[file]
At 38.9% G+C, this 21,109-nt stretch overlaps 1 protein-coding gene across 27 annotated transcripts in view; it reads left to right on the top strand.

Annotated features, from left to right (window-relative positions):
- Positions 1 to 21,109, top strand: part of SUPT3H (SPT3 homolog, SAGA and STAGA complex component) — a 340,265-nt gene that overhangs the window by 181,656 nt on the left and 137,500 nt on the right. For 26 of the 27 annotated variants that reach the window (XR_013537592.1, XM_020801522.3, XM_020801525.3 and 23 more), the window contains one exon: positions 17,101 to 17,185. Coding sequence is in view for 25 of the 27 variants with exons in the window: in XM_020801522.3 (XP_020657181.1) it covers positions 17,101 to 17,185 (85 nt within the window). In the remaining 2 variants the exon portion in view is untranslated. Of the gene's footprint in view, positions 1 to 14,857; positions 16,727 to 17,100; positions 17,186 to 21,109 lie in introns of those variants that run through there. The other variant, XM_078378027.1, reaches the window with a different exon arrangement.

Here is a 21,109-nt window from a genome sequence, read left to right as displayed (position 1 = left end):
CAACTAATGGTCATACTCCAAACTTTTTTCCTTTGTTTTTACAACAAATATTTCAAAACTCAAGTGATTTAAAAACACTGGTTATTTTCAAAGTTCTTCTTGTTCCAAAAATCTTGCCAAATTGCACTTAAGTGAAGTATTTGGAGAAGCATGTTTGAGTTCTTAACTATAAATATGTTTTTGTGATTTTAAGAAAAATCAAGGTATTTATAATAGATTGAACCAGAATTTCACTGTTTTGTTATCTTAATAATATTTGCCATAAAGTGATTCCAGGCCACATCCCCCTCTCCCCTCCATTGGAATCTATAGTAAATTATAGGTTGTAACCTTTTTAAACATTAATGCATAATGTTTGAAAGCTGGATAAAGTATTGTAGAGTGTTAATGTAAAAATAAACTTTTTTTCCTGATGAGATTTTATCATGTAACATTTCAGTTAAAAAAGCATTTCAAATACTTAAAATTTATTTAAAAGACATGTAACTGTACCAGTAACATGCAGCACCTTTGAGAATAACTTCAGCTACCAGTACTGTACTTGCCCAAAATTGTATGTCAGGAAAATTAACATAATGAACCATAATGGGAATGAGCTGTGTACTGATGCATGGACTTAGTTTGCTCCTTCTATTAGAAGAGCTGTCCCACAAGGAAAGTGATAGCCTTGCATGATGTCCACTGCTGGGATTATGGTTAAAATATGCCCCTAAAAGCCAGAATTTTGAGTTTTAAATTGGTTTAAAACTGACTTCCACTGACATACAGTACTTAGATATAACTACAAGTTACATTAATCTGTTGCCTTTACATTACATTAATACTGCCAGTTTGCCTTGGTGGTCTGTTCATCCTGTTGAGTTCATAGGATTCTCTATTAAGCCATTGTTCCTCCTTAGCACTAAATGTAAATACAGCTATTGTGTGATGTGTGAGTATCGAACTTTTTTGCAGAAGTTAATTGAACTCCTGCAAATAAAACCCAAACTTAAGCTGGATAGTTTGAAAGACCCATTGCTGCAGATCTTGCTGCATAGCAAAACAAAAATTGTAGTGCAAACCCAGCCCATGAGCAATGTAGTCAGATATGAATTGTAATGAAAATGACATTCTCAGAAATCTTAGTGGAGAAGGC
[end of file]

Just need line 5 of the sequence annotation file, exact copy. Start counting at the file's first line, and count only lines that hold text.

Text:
CAACTAATGGTCATACTCCAAACTTTTTTCCTTTGTTTTTACAACAAATATTTCAAAACTCAAGTGATTTAAAAACACTGGTTATTTTCAAAGTTCTTCTTGTTCCAAAAATCTTGCCAAATTGCACTTAAGTGAAGTATTTGGAGAAGCATGTTTGAGTTCTTAACTATAAATATGTTTTTGTGATTTTAAGAAAAATCAAGGTATTTATAATAGATTGAACCAGAATTTCACTGTTTTGTTATCTTAATAATATTTGCCATAAAGTGATTCCAGGCCACATCCCCCTCTCCCCTCCATTGGAATCTATAGTAAATTATAGGTTGTAACCTTTTTAAACATTAATGCATAATGTTTGAAAGCTGGATAAAGTATTGTAGAGTGTTAATGTAAAAATAAACTTTTTTTCCTGATGAGATTTTATCATGTAACATTTCAGTTAAAAAAGCATTTCAAATACTTAAAATTTATTTAAAAGACATGTAACTGTACCAGTAACATGCAGCACCTTTGAGAATAACTTCAGCTACCAGTACTGTACTTGCCCAAAATTGTATGTCAGGAAAATTAACATAATGAACCATAATGGGAATGAGCTGTGTACTGATGCATGGACTTAGTTTGCTCCTTCTATTAGAAGAGCTGTCCCACAAGGAAAGTGATAGCCTTGCATGATGTCCACTGCTGGGATTATGGTTAAAATATGCCCCTAAAAGCCAGAATTTTGAGTTTTAAATTGGTTTAAAACTGACTTCCACTGACATACAGTACTTAGATATAACTACAAGTTACATTAATCTGTTGCCTTTACATTACATTAATACTGCCAGTTTGCCTTGGTGGTCTGTTCATCCTGTTGAGTTCATAGGATTCTCTATTAAGCCATTGTTCCTCCTTAGCACTAAATGTAAATACAGCTATTGTGTGATGTGTGAGTATCGAACTTTTTTGCAGAAGTTAATTGAACTCCTGCAAATAAAACCCAAACTTAAGCTGGATAGTTTGAAAGACCCATTGCTGCAGATCTTGCTGCATAGCAAAACAAAAATTGTAGTGCAAACCCAGCCCATGAGCAATGTAGTCAGATATGAATTGTAATGAAAATGACATTCTCAGAAATCTTAGTGGAGAAGGC